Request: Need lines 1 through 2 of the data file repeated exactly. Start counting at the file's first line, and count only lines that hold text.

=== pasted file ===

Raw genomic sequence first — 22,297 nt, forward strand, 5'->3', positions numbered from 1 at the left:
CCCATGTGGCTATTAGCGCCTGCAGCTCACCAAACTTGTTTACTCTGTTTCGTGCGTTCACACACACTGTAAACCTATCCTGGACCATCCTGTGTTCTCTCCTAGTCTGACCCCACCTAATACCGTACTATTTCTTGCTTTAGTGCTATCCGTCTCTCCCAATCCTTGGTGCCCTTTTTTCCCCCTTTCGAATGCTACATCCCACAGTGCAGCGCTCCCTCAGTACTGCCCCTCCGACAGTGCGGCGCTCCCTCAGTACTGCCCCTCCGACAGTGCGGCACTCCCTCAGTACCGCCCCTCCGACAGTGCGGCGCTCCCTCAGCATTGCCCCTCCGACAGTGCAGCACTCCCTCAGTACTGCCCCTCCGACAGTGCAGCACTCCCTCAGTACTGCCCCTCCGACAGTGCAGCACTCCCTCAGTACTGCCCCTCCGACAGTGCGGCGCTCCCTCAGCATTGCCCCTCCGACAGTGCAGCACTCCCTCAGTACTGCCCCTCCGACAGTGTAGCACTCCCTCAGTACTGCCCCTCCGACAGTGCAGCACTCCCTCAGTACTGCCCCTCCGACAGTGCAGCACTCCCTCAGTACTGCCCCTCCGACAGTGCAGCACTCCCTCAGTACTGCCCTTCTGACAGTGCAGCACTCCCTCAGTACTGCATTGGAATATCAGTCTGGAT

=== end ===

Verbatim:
Raw genomic sequence first — 22,297 nt, forward strand, 5'->3', positions numbered from 1 at the left:
CCCATGTGGCTATTAGCGCCTGCAGCTCACCAAACTTGTTTACTCTGTTTCGTGCGTTCACACACACTGTAAACCTATCCTGGACCATCCTGTGTTCTCTCCTAGTCTGACCCCACCTAATACCGTACTATTTCTTGCTTTAGTGCTATCCGTCTCTCCCAATCCTTGGTGCCCTTTTTTCCCCCTTTCGAATGCTACATCCCACAGTGCAGCGCTCCCTCAGTACTGCCCCTCCGACAGTGCGGCGCTCCCTCAGTACTGCCCCTCCGACAGTGCGGCACTCCCTCAGTACCGCCCCTCCGACAGTGCGGCGCTCCCTCAGCATTGCCCCTCCGACAGTGCAGCACTCCCTCAGTACTGCCCCTCCGACAGTGCAGCACTCCCTCAGTACTGCCCCTCCGACAGTGCAGCACTCCCTCAGTACTGCCCCTCCGACAGTGCGGCGCTCCCTCAGCATTGCCCCTCCGACAGTGCAGCACTCCCTCAGTACTGCCCCTCCGACAGTGTAGCACTCCCTCAGTACTGCCCCTCCGACAGTGCAGCACTCCCTCAGTACTGCCCCTCCGACAGTGCAGCACTCCCTCAGTACTGCCCCTCCGACAGTGCAGCACTCCCTCAGTACTGCCCTTCTGACAGTGCAGCACTCCCTCAGTACTGCATTGGAATATCAGTCTGGAT